Chapter 19: Normal Newborn: Processes of Adaptation Flashcards Preview

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Flashcards in Chapter 19: Normal Newborn: Processes of Adaptation Deck (24):


Low blood oxygen and high blood and tissue carbon dioxide levels


Brown fat

Tissue designed for newborn heat production



Bilirubin staining of the skin and sclerae



Permanent neurologic damage from bilirubin


Neutral thermal environment

Surroundings in which the infant can maintain a stable temperature with minimal oxygen consumption and a low metabolic rate.



Slippery substance that reduces surface tension in lung alveoli


Explain how each factor helps the newborn initiate respirations:
a. Chemical:
b. Mechanical:
c. Thermal:
d. Sensory:

a. Chemical: Decreased blood oxygen and pH and increased blood carbon dioxide stimulate the respiratory center in the medulla. Cutting the umbilical cord vessels may end the flow of a substance from the placenta that inhibits respirations.
b. Mechanical: Fetal chest compression during vaginal birth forces a small amount of lung fluid from the chest and draws air into the lungs when the pressure is released.
c. Thermal: The sudden change in environmental temperature at birth stimulates skin sensors, which then stimulate the brain's respiratory center.
d. Sensory: Sensory stimuli to breath include drying, holding, sounds, smells, and light.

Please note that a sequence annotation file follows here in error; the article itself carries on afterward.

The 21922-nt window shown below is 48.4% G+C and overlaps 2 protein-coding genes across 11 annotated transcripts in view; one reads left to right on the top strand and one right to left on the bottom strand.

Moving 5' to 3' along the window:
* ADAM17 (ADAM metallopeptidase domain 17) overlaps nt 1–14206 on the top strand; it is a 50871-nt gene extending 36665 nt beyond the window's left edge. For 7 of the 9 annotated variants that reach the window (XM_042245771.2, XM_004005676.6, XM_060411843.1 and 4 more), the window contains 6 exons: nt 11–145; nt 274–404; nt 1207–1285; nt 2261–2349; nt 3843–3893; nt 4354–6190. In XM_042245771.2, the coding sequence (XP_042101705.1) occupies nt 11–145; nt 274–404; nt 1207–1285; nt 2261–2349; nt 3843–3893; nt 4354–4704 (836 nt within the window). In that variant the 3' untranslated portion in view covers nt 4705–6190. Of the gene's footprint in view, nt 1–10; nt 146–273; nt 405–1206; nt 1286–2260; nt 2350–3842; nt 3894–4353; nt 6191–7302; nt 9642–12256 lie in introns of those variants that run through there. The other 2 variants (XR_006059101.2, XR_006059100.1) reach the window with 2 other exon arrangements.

Why is adequate functional residual capacity in the lungs important?

Residual air in the lungs allows the alveoli to remain partly expanded after exhalation. This reduces the work necessary to expand the alveoli with each breath.


What are characteristics that predispose newborns to heat loss?

Thin skin; blood vessels near the surface; little insulating subcutaneous white fat; heat readily transferred from internal organs to skin; greater ration of surface area to body mass.


Describe each method whereby the newborn can lose heat. Which can also be methods of heat gain?

Evaporation occurs when wet surfaces are exposed to air and the surfaces dry.
Conduction occurs when the infant has direct contact with a cool surface or object.
Convection refers to heat loss to air currents near the infant.
Radiation refers to heat loss when the infant is near, but not touching, a cold surface.
All methods except evaporation can also be sources of heat gain, such as contact with warm blankets of exposure to warmed air currents or heat from a radiant warmer.


How does brown fat help the newborn maintain body temperature? Under what circumstances can newborns have inadequate brown fat, and why?

Brown fat is metabolized to generate heat, which is transferred to the blood vessels running through it and then circulated to the rest of the body. Infants who may have inadequate brown fat include preterm infants who may not have accumulated brown fat and those with intrauterine grown restriction whose stores were depleted.


Explain the relationship among oxygenation, body temperature, glucose stores, and bilirubin levels in the newborn.